Have You Ever Had To Evict A Dog?

have you ever evicted a dog and do landlords know the facts about emotional support animals and service animals
Pictured, our dog Lolo.  We rescued this sweet Husky Terrier mix.  When my daughter needed her most, she was there.  She also tried to pick a fight with every dog in the neighborhood and thus spent most of her pampered life in the backyard.

Have you ever had to evict a dog brings to mind the acts that landlords need to be aware of when accommodating emotional support and service animals.

By Lance Anderson

Insurance companies and dogs generally don’t go together well.   Dogs bite people.  It’s the easiest $40,000 someone will ever get. That’s correct, the average dog-bite settlement is $40,000.  We lose sleep over tenants’ dogs biting people and the ensuing legal papers that are sure to follow.

When I was a young landlord, after serving all the legal RHA Utah | Rental Association of Utah Home notices, I asked Animal Control to meet me and ensure a conflict-free eviction of three pit bulls. When I arrived, animal control was there, but the pit bulls were gone. Conflict adverted and problem solved.

Have you ever had to evict a dog?

On another occasion, I stopped by a rental home to collect rent and was greeted by a German shepherd. When I asked the tenant about the new dog, they informed me that their daughter’s apartment didn’t allow dogs. I just stood there for a minute … if the apartment building does not allow a German shepherd, what makes you think I would want one on my property?  I went back to my office for the correct RHA form, returned and posted it, and the dog found a new home.

Times have changed and landlords must be aware of and follow the Utah Fair Housing Act & the Federal Fair Housing Act, which encourage and require landlords to accommodate people who have disabilities.  An Emotional Support Animal – ESA – or Service Animal may help with those disabilities.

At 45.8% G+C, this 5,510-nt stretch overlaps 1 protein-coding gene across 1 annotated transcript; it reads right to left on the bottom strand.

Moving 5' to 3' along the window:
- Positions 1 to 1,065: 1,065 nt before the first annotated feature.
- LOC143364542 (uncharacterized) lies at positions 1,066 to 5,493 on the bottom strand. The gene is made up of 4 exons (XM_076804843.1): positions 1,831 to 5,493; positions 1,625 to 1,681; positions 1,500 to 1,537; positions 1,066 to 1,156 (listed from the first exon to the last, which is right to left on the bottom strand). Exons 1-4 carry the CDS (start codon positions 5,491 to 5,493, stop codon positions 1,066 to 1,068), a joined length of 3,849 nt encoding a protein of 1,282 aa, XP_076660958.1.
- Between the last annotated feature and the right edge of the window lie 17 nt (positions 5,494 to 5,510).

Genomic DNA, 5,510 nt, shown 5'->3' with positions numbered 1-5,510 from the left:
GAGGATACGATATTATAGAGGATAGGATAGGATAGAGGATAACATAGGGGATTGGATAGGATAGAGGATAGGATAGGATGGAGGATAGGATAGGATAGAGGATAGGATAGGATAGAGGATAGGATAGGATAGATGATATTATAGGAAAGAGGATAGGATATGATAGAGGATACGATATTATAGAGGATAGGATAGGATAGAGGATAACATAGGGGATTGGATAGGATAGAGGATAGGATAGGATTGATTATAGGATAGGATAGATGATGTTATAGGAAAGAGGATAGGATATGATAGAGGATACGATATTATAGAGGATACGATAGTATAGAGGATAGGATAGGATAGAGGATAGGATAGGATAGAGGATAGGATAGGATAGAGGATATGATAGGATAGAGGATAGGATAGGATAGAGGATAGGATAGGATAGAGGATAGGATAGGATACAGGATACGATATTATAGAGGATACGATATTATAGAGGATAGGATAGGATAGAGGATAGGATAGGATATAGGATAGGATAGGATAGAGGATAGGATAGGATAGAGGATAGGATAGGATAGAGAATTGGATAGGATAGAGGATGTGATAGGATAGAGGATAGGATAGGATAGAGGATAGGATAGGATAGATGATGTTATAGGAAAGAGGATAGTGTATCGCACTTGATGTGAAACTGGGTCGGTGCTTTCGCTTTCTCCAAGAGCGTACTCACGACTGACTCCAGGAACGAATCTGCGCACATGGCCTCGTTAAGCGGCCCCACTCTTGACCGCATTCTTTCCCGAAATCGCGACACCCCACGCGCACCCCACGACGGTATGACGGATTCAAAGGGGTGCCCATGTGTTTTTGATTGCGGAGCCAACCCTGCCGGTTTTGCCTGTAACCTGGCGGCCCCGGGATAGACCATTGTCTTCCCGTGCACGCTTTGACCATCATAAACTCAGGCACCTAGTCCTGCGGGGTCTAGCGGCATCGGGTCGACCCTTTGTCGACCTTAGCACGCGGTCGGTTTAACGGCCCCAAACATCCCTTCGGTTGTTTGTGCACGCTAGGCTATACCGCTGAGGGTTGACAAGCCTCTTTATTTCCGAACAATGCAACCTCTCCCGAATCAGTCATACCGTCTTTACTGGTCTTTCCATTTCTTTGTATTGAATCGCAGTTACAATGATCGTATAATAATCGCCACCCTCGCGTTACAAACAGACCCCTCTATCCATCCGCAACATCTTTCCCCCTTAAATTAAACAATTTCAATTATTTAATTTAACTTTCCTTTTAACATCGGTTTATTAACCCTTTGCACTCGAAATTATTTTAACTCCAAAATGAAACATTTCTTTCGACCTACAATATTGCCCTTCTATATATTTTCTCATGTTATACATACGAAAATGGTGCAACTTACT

Here are a few facts for landlords to be aware of when accommodating Emotional Support and Service Animals:

  • There must be a demonstrable relationship between the individual’s disability and the assistance the animal provides.
  • A landlord is entitled to verify the existence of the individual’s disability as well as the need for an assistance animal as an accommodation for that disability.
  • An individual proposing an assistance animal as an accommodation for a disability may be required to provide documentation from a psychiatrist, physician or other qualified healthcare professional.
  • It appears to be quite easy to obtain an ESA letter or documentation by filling out a few forms online.
  • ESAs are not subject to a landlord’s size or breed restrictions.
  • A landlord cannot charge additional rent or deposit for an ESA or Service Animal.
  • The tenant is responsible for any damage caused by the ESA or Service Animal.
  • A landlord can (and should) ask for proof of insurance for your service animal.  Are You Requiring Renters Insurance? | Anderson Insurance Group
  • If the ESA is an aggressive dog breed, make sure the renter’s insurance does not exclude coverage for aggressive breeds or an animal liability sub-limit.

The rights of renters with ESAs are clear, and landlords must and should accommodate them as long as it is reasonable.

Many landlords’ policies do not cover liability from a dog bite or exclude certain breeds. The best way a landlord can protect themselves is to 1) require renters’ insurance.  And, 2) make sure their landlord’s insurance includes Personal Injury coverage. Personal Injury can cover such things as discrimination and wrongful eviction and is an added endorsement every landlord’s policy should include.

For the most comprehensive landlord insurance coverage, call Andres Dominguez or Lance Anderson at Anderson Insurance Group today.

About the author:

Lance Anderson is the owner and CEO of Anderson Insurance Group and has been an insurance agent for more than 25 years. He attended BYU and later graduated from the University of Utah with a Bachelor of Arts degree in Interpersonal Communications. He and his wife and family live in Draper, Utah.

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